(As published in Huffington Post)
It was 1991 and my first Christmas in my new home after my emotionally draining divorce. We lived in a depressed area. My family was 400 km / 250 miles away. I was struggling financially with a small business, helping in the community where I could, while nurturing my four-year-old who had some health challenges. There wasn’t a lot of money but honestly, nobody had a lot of money there.
Little did I know that I would get to play Santa for so many people that year. It still remains one of my best Christmases ever. Continue reading
Growing up in Montreal, Quebec during the rise of a separatist political party in the 1970’s, this gave me a front row seat to how families can be divided because of political differences. Every Sunday, after church, this division played out in my living room.
Have you ever said, “I can’t fit another thing on my plate. My plate is too full, there’s no room.”? Do you think you’ve reached capacity?
I wanted to share a bit the story of a client I was counseling. She worked part-time and could barely manage it.
She had health problems and an abusive ex-husband who bothered her regularly. The biggest challenge was her intellectually disabled, behaviorally challenged 22 year daughter with Schizophrenia who was living with her. Continue reading
When I was in my late teens, I met a pilot who had been in the war. He had been gunned down and managed to escape only by choking a young German soldier with his bare hands. As a tear fell down his face, Continue reading
Years ago, when I saw a beloved aunt on her walker for the first time, I said “I’m sorry to hear about your legs”. She replied, “I just focus on the body parts that work.” What follows is my recent experiment on consciously putting my aunt’s words into practice.
June 20th, I embarked on an exercise called “100 days of happiness” based on a book by the same name. I never read the book; I had seen postings on social media. Yesterday was my 100th day. Continue reading
My neighbor is feeling his Acadian pride.
My heart tugged at me to come and visit relatives in New Brunswick. I’m staying at the little house my dad built on a country highway, right up from the village where my folks are from. This house doesn’t get used very often and I haven’t stayed in it in 10 years. Needless to say, not everything works the way it did the last time I was here.
The biggest challenge that I’ve had to face is that the hot water tank has been persnickety. When I arrived Monday night, I thought it wasn’t going to work at all. Halfway through the day on Tuesday, I actually had hot water and managed to do dishes and have a bath Wednesday morning. Yay! Continue reading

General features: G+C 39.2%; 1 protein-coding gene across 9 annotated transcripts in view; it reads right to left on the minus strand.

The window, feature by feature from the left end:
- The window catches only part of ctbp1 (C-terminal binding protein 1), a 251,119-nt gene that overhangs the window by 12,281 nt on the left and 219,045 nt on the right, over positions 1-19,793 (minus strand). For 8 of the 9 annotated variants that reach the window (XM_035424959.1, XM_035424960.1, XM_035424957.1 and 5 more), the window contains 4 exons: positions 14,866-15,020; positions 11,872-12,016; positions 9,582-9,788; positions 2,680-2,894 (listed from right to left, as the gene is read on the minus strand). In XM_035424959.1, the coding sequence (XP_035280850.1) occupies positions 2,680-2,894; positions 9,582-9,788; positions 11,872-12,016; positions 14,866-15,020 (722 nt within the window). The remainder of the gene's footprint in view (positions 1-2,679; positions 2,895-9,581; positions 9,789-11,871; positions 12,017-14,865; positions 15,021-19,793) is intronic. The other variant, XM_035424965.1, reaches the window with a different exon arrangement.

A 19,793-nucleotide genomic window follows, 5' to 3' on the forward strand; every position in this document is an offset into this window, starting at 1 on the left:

My colleague and I got out of the car in front of the Tim Horton’s. Standing away from the store was David, doing his best to blend into the background, shivering in the cold. We almost didn’t see him.
I called his name and his beautiful smile lit up his weary face. I introduced myself as the person who had spoken to him on the phone at the Crisis Center and invited him inside for a hot cup of coffee. Again, that smile, I will never forget.
Nobody makes it a goal to become homeless. They are trying to survive from one minute to another. Continue reading
Yay! My first video blog!
So things can sometimes get a little tense, eh? I know what you’re talking about. I mean, where’s the love? Where’s the harmony?
You know you love them, you are committed to them but it’s hard to remember the last time you felt relaxed and safe enough to show them your love. How do we turn this trajectory around? Continue reading
As a caregiver to my ageing mother, I am spending a lot of time accompanying her to the hospital, negotiating for her care and calming her fears. This didn’t stop on Black Friday. Whether they live in our home, around the corner or an hour away, worrying and caring for our parents can drain our personal resources. Here are 4 small things to remember during Christmas and New Year’s that can make a big difference to your well-being. Continue reading
So much is being written on how to be happy. Well, my unscientific observations have led me to conclude that some people prefer not to be happy.
I’m not talking about people who are in a temporary funk or suffering from a depression. The folks I’m thinking about set out to be in a bad mood and resent others who try to help them. It’s like asking them to give up their favorite hobby.
So in the spirit of treating everyone equally this week (and maybe enlighten those of you who wonder how they’re thinking), I’d like to give a few pointers to those who are committed to being unhappy. Continue reading